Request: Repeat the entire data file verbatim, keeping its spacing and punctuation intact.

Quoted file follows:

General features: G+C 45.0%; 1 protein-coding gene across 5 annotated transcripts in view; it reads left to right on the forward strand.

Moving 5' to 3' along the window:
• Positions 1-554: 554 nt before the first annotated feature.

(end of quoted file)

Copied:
General features: G+C 45.0%; 1 protein-coding gene across 5 annotated transcripts in view; it reads left to right on the forward strand.

Moving 5' to 3' along the window:
• Positions 1-554: 554 nt before the first annotated feature.